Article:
Nancy C. Jordan is Principal Investigator of the Number Sense Intervention Project (funded by the Eunice Kennedy Shriver National Institute of Child Health and Human Development) as well as the Center for Improving Learning of Fractions (funded by the Institute of Educational Sciences). She is author or coauthor of many articles in mathematics learning difficulties and has recently published articles in Child Development, Journal of Learning Disabilities, Developmental Science, Developmental Psychology, and Journal of Educational Psychology. Dr. Jordan holds a bachelor's degree from the University of Iowa, where she was awarded Phi Beta Kappa, and a master's degree from Northwestern University. She received her doctoral degree in education from Harvard University and completed a postdoctoral fellowship at the University of Chicago. Before beginning her doctoral studies, she taught elementary school children with special needs. Dr. Jordan served on the Committee on Early Childhood Mathematics of the National Research Council of the National Academies.
Joseph J. Glutting is a quantitative psychologist. He is a former project director of clinical and industrial measurement for The Psychological Corporation. He is also a certified school psychologist with 5 yearsa (TM) full-time experience in the public schools. He previously taught classes in child psychopathology, intelligence testing, and child personality assessment. Dr. Glutting specializes in applied multivariate statistics and test construction. He developed several standardized measures of intelligence, occupational interest, and attention-deficit/hyperactivity disorder (ADHD) including the Wide Range Intelligence Test (WRIT; Wide Range, 2000), Wide Range Interest and Occupation Testa "Second Edition (WRIOT2; Wide Range, 2003), and College ADHD Response Evaluation (CARE; Wide Range, 2002). He coauthored the Number Sense Battery (NSB; Merrill Publishing, in press) with Nancy Jordan and published more than 100 peerreviewed journal articles and book chapters. Dr. Glutting currently teaches graduate classes in applied multivariate and univariate statistics, as well as an undergraduate class in tests and measurement. His research is supported by the Institutes of Education Sciences and the National Institutes of Health.
Nancy Dyson has been in education for more than 30 years as both a teacher and the director of a parent cooperative school. She recently completed her doctoral degree in education at the University of Delaware with a research focus on students struggling with mathematics.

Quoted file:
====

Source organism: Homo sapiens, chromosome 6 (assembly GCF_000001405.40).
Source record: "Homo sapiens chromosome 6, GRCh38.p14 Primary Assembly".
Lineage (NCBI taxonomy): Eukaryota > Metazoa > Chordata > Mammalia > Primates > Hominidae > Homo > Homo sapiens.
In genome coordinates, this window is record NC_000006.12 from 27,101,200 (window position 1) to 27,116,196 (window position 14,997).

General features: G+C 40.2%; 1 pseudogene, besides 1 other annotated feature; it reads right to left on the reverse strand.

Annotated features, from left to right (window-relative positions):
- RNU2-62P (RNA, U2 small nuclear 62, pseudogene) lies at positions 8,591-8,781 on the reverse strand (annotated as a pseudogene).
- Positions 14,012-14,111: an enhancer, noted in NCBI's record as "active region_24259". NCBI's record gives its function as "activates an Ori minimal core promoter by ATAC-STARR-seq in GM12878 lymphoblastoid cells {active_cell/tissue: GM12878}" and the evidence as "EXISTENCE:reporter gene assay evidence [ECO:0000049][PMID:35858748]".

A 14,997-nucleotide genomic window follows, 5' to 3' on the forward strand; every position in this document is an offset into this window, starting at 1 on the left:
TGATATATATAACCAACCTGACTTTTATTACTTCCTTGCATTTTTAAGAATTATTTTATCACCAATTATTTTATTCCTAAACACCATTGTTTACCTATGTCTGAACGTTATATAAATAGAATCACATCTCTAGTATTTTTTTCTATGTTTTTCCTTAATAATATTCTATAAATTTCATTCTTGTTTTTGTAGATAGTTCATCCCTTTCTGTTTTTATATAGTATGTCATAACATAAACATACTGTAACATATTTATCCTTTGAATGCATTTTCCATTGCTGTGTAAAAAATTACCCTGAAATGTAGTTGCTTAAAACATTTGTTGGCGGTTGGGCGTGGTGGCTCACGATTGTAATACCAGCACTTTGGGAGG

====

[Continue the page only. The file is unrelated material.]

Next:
"Draws upon [Nancy Jordan's pioneering] research to produce a
valuable measure that can be used to identify children in need of
help and to plan sound interventions for them."--Herbert P.
Ginsburg"Teachers College Columbia University" (02/14/2012)
"An indispensable, teacher-friendly tool for ensuring that all students shoot out of the starting gate when they get to first-grade math."--Nancy Krasa"co-author, Number Sense and Number Nonsense: Understanding the Challenges of Learning Math" (02/14/2012)
"In addition to supplying a numerical score for areas related to number sense, the screener allows the assessor to document the strategies children use for addition and subtraction. This is of particular interest to teachers, who can apply this information to their classroom instruction."--Sally Moomaw, Ed.D."University of Cincinnati" (02/14/2012)
"Although many intervention programs and assessment tools profess to be research-based, the Number Sense Screener (NSS) unquestionably meets the strictest standards for making such a claim. An unparalleled tool for use by classroom teachers, learning specialists, and school psychologists."--Daniel B. Berch"University of Virginia" (02/14/2012)
"A much needed, scientifically grounded instrument for the assessment of early numerical abilities. The test represents a significant and welcomed advance in our ability to identify early risk for long-term difficulties in learning mathematics." --David C. Geary, Ph.D.